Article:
All of those things are important to me, too, as a reader, but I also have a tendency to flip the book open and read the first couple of paragraphs to see if the book "sings" for me. I've been thinking about that a lot lately, because like most people, I try to be careful and make sure that what I'm buying is actually what I'll enjoy reading. And since I've been buying a lot of books, I've been a bit fixated on the openings of books (including my own since I want to make sure that I don't start to get lazy about book openings). I'm thinking about posting the first few lines of one of my books each week and working my way backwards to some of my older books. Not sure how or if that will play out, but for today, I thought I'd simply post the first lines of some books on my shelves. Here they are:
"More than a few residents of Wynette, Texas, thought Ted Beaudine was marrying beneath himself."
-- from Call Me Irresistible by Susan Elizabeth Phillips
"I come from Des Moines. Somebody had to." -- from The Lost Continent by Bill Bryson
"Look, I didn't want to be a half-blood." -- from The Lightning Thief by Rick Riordan
"The year began with lunch." -- from A Year in Provence by Peter Mayle
"I was born singing. Most babies cry. I sang an aria." -- from Fairest by Gail Carson Levine
"Sam Vimes sighed when he heard the scream, but he finished shaving before he did anything about it." --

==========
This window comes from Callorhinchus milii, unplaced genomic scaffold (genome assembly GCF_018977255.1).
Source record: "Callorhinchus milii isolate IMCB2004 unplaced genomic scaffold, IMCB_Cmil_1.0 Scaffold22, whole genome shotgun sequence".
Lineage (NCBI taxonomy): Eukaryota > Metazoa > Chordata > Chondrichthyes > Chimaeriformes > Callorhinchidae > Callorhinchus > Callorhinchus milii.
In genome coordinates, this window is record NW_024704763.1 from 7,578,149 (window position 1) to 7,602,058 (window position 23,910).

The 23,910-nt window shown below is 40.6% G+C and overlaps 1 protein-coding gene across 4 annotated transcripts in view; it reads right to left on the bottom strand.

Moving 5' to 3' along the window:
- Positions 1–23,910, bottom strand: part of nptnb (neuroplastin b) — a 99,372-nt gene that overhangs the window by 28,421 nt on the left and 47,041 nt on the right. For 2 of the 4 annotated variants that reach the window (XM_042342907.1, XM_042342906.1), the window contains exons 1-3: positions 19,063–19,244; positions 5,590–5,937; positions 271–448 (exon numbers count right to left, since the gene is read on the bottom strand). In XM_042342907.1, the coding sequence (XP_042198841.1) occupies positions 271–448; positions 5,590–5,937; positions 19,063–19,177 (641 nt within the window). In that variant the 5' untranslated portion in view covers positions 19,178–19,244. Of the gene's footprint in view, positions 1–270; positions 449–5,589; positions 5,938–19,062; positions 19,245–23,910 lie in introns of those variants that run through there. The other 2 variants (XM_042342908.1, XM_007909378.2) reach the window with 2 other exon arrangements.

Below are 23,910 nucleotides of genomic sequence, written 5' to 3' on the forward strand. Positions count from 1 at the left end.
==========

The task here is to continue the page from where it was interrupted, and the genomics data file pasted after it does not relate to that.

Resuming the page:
from Night Watch by Terry Pratchett
"She was born on the night the witch tree fell." -- from Captivated by Nora Roberts
"Andie Miller sat in the reception room of her ex-husband's law office, holding on to ten years of uncashed alimony checks and a lot of unresolved rage. This is why I never came back here, she thought. Nothing wrong with repressed anger as long as it stays repressed." -- from Maybe This Time by Jennifer Crusie
And here's the first paragraph from my latest book, Riches to Rags Bride:
"Genevieve Patchett stared at the solid mahogany door of the office where she was scheduled to have the first job interview of her life. Despite being twenty-six, she had an empty resume, a lot of explaining to do and a stack of bills so high that her throat closed up every time she looked at it. And Lucas McDowell, the man who held her future and her very survival in his hands, was reputed to be a cold, hard businessman who only hired the best. She was not the best."
So...what do you look for when you pick up a book? (Confession: if I think it may be a risky book in terms of how it ends, I have been known to read the last paragraph or two just to make sure I'm not going to throw the book across the room when I'm through with it). What are the first lines of a book you either liked, hated or have read lately? Have you ever felt that those first lines betrayed you and that the rest of the book didn't live up to its beginning?
Happy Reading (and many interesting beginnings and endings)!